The formula for zener diode temperature coefficients above 7 volts uses volts to calculate millivolts. For example, a 50 volt zener will have about 50 - 3.5 = 46.5 mV/degree temp-co. In other words, divide the result by 1000.
A 3.6 volt zener exhibits about -2mV/degree which can come in handy for biasing a transistor circuit as can a 5.6 volt zener with its +2mV/degree coefficient.
The temperature coefficients shown are approximate and will vary with diode type and current.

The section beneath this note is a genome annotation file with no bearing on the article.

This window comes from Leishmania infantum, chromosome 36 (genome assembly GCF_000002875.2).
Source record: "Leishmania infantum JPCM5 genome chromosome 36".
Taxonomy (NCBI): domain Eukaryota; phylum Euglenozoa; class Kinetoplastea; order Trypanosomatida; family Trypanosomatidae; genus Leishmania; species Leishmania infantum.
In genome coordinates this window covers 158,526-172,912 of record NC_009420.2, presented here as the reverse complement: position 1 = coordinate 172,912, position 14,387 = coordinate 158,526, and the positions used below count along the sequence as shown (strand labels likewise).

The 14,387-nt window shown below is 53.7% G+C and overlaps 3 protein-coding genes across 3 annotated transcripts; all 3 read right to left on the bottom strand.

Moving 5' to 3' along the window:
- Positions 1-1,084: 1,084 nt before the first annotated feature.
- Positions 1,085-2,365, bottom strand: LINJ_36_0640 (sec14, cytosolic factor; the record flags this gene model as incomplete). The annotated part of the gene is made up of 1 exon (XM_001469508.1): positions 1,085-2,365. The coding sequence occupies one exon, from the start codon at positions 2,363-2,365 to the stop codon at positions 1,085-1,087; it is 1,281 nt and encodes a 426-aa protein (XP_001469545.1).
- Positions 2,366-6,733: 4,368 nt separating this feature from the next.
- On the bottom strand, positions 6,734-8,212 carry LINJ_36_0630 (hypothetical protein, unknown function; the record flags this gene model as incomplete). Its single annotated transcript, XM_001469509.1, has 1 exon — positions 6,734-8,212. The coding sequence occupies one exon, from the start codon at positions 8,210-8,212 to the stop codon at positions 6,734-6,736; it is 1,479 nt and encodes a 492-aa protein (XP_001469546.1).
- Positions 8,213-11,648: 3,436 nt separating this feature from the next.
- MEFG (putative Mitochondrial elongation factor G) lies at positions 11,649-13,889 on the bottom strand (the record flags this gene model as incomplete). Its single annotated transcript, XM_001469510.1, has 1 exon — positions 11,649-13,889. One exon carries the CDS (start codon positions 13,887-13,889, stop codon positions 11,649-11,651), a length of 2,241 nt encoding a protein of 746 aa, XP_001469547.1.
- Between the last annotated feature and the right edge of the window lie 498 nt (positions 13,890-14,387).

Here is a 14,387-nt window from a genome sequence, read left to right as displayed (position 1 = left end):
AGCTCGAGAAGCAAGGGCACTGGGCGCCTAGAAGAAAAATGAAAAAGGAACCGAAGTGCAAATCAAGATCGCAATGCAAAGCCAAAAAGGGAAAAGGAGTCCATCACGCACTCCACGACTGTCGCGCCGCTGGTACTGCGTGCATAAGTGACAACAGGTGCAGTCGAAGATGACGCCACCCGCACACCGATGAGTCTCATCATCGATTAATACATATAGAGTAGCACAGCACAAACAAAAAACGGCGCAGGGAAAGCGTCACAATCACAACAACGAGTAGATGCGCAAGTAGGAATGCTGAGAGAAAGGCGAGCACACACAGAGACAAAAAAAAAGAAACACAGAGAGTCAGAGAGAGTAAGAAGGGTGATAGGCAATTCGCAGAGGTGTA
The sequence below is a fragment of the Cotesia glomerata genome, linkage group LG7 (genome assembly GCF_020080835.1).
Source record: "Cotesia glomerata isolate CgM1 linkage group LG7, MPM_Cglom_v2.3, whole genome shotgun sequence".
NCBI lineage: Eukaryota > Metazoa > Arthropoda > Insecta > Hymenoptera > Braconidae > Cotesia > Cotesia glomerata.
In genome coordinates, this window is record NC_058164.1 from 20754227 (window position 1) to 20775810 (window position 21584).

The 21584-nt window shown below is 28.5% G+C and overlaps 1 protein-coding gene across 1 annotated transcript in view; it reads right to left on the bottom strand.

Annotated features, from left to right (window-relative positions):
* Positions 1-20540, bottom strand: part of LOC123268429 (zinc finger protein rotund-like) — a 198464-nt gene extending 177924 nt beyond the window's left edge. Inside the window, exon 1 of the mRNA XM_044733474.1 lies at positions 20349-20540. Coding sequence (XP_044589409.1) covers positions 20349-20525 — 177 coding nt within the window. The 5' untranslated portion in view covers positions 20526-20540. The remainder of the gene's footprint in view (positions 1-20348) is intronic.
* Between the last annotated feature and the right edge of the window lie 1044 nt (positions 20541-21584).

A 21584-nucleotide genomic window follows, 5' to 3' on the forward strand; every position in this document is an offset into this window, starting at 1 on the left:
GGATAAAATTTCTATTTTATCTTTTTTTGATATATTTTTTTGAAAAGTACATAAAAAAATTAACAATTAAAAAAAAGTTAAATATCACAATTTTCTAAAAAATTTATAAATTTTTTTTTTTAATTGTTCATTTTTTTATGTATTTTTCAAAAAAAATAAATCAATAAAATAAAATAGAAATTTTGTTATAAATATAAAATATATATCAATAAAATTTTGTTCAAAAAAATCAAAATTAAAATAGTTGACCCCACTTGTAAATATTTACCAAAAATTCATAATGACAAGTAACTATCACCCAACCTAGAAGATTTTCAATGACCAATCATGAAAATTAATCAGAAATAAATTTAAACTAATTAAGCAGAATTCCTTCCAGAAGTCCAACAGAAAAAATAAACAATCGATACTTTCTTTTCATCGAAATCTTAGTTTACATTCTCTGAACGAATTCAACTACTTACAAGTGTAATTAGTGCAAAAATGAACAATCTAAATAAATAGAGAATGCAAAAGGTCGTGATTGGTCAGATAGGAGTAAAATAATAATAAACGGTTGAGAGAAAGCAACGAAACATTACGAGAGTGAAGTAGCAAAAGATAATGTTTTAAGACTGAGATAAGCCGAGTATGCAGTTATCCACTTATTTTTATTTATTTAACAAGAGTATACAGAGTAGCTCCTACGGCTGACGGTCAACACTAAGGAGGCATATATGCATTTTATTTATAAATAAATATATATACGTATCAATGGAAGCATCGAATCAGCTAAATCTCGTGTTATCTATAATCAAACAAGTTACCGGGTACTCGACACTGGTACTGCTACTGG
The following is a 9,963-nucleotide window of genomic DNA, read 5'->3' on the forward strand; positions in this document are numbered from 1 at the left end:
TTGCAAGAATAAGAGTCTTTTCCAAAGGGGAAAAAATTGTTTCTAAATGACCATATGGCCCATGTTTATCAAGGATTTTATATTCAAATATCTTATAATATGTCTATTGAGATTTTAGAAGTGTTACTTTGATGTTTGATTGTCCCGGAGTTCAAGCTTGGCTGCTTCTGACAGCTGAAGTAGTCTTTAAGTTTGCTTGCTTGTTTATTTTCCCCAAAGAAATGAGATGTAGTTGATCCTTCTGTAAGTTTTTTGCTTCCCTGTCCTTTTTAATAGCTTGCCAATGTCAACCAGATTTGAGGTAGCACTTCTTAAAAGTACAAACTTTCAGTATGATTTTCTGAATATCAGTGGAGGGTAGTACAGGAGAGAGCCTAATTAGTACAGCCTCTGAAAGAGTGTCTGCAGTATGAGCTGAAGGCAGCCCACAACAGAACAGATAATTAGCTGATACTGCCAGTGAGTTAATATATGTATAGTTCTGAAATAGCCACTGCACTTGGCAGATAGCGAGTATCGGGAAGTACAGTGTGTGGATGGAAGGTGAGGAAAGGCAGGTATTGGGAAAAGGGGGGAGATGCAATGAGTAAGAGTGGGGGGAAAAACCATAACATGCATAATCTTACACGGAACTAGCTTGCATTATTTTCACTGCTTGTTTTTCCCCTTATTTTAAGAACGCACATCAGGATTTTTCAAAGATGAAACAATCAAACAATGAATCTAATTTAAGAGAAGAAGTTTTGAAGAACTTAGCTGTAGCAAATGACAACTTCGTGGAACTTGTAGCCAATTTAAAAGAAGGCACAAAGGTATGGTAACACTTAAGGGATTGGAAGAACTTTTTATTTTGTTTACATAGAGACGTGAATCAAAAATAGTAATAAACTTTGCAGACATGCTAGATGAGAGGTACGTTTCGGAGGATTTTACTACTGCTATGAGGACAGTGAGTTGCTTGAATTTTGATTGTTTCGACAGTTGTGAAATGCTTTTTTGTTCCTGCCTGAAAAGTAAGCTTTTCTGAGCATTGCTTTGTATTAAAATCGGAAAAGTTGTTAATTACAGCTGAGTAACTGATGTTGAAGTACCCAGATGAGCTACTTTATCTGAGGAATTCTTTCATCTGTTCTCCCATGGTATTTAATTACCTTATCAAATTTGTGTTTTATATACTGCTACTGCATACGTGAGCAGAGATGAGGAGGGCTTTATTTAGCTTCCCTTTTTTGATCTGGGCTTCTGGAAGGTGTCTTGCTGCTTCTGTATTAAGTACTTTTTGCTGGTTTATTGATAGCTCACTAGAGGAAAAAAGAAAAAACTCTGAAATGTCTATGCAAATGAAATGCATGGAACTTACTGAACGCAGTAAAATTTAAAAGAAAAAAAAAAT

Temperature compensated diodes are available that use silicon diodes in series with a zener diode to achieve a very low temperature coefficient at a fixed, specified current. For example, a 1N821 is a 6.2 volt compensated zener made with an ordinary silicon diode in series with a 5.6 volt zener. At 7.5mA bias, the zener's positive temp-co cancels the silicon diode's -2mV/degree temp-co.